Environmental initiatives and a push for ‘green building’ methods have seen the traditional approach to specifying UPS systems overhauled. Reliability is no longer is the sole system focus as both reliability and efficiency are at the forefront of UPS calculations.

Today’s UPS systems can achieve efficiencies upwards of 98%, a figure that is also important for minimising running costs and achieving optimum battery runtime in the event of a power failure. All too often it is how the UPS systems are implemented that is the largest contributor to inefficiencies. Specifiers without comprehensive technical knowledge often quote for over sized systems resulting in inefficiencies from day 1.

Additionally, if not positioned, maintained, or operated correctly, the UPS will not achieve its optimum efficiency. With this is mind, we look at 5 practical ways to maximise the efficiency of a UPS system.

  1. Correctly sizing and balancing the UPS

Firstly, load balancing is one of the most important contributing factors in achieving optimal operating efficiency. In a three phase UPS system, each phase works together to carry the critical power load, this load should be evenly distributed across all three phases.

Secondly, the UPS should be loaded to a suitable level. Operating the UPS at a higher load leads to less energy being wasted. If run below 30% capacity, the operating efficiency would be substantially compromised. Older UPS systems, especially those that operate on transformer-based technology, have a lower tolerance when run on low load levels, some only achieving 80-85% efficiency.

Modular UPS systems are often used in large data centres where the capacity can be increased as the load requirements grow.

  1. UPS Maintenance

Whilst modern UPS systems are more reliable than the incumbent technologies, they still include consumable components and there are a number of extraneous variables that can affect the performance and efficiency of the system. Firmware updates are also crucial for ensuring the UPS system is working at peak efficiency. The revisions come in numerous forms and are not all relevant to the system. Therefore, a trained UPS maintenance engineer is required to install them.

Read more about UPS maintenance in this blog post

  1. ECO Mode/Module Hibernation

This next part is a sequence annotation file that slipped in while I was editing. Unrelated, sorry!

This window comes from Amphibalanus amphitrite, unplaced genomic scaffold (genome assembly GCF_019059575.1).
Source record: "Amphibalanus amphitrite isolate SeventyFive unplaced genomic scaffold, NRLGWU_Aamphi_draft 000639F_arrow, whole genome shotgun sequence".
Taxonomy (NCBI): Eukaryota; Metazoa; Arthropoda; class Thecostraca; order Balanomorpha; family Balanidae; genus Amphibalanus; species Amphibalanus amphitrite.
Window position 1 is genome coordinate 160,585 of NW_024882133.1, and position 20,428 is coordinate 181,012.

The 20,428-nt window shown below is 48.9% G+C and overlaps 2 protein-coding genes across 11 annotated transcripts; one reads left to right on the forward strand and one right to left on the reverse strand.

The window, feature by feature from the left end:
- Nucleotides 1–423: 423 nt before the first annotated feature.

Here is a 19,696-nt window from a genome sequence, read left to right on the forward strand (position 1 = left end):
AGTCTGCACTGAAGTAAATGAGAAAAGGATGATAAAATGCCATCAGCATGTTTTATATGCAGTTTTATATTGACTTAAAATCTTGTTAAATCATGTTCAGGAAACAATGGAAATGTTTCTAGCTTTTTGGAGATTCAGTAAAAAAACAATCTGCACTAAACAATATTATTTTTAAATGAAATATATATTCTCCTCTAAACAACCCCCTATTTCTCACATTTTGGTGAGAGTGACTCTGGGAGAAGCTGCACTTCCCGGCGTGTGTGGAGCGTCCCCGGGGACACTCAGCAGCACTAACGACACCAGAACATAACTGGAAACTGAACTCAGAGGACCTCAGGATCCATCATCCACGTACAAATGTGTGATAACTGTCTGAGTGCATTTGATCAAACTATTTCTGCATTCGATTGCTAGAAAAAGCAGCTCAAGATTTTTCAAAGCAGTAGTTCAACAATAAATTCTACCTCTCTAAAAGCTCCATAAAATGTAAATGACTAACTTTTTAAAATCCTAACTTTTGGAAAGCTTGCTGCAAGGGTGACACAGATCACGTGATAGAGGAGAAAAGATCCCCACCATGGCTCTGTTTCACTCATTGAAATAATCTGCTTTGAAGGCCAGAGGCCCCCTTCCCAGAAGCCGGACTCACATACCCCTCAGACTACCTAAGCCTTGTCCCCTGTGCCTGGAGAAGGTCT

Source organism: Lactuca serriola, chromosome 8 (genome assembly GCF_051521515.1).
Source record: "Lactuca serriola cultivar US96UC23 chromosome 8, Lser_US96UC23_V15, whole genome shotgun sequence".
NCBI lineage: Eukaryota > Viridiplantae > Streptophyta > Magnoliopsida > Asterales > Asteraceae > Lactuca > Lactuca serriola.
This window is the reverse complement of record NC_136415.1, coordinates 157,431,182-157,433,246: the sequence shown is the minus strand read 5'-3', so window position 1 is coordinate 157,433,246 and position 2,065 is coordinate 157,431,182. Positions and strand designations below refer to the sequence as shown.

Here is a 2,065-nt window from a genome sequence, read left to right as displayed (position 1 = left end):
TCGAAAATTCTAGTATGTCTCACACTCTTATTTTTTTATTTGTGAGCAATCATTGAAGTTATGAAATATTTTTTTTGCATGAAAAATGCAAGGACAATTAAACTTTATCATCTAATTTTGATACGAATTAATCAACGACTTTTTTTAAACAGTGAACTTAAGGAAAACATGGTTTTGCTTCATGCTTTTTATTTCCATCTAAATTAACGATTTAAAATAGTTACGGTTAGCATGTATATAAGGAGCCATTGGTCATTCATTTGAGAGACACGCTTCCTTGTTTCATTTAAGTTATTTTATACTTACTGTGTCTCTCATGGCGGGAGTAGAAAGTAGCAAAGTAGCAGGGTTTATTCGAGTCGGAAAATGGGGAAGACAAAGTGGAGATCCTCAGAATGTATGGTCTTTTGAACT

Running a UPS in its dedicated ECO mode can generate efficiencies of up to 98-99% in modern systems.

Before switching to ECO mode considerations should be given to the sensitivity of the load being supported. Running the uninterruptible power supply in eco mode means it is effectively in bypass mode with the inverter inactive until a mains failure is detected. There will be a short delay in switch over to battery power which could be detrimental to highly sensitive loads.

Huawei has developed a hibernation function for their modular UPS systems. Unused modules can be put into a hibernation mode and these can be cycled to reduce the amount of power being used.

  1. Install UPS in cool dry place

UPS systems contain fragile electrical components that require stable and precise environmental conditions, specified by individual UPS manufacturers, to ensure maximum longevity including peak efficiency.

Extreme temperatures and humidity cause UPS battery degradation, where particles in the air can cause significant blockages and any salt in the air can cause corrosion. A UPS which is having to combat the effects of a poor environment will not be operating at peak efficiency.

Read more about the effects of environmental conditions on a UPS system in this blog

  1. UPS upgrade

Load requirements change over time, if the UPS system is over 10 years old, it might be time to consider upgrading to the latest technology. Not only are legacy systems at a greater risk of component failure but it is likely that the load requirements of a site have changed.

Power Control offer free site surveys in which a lifecycle report and efficiency audit will be able to establish exactly how effective the existing UPS is and whether it was sized correctly. The team will put together a detailed analysis of the expected cost savings if the UPS was to be upgraded to a new system.

For more information on our range of energy efficiency UPS systems, or to arrange a free site survey contact us on 01246 431431 or email [email protected]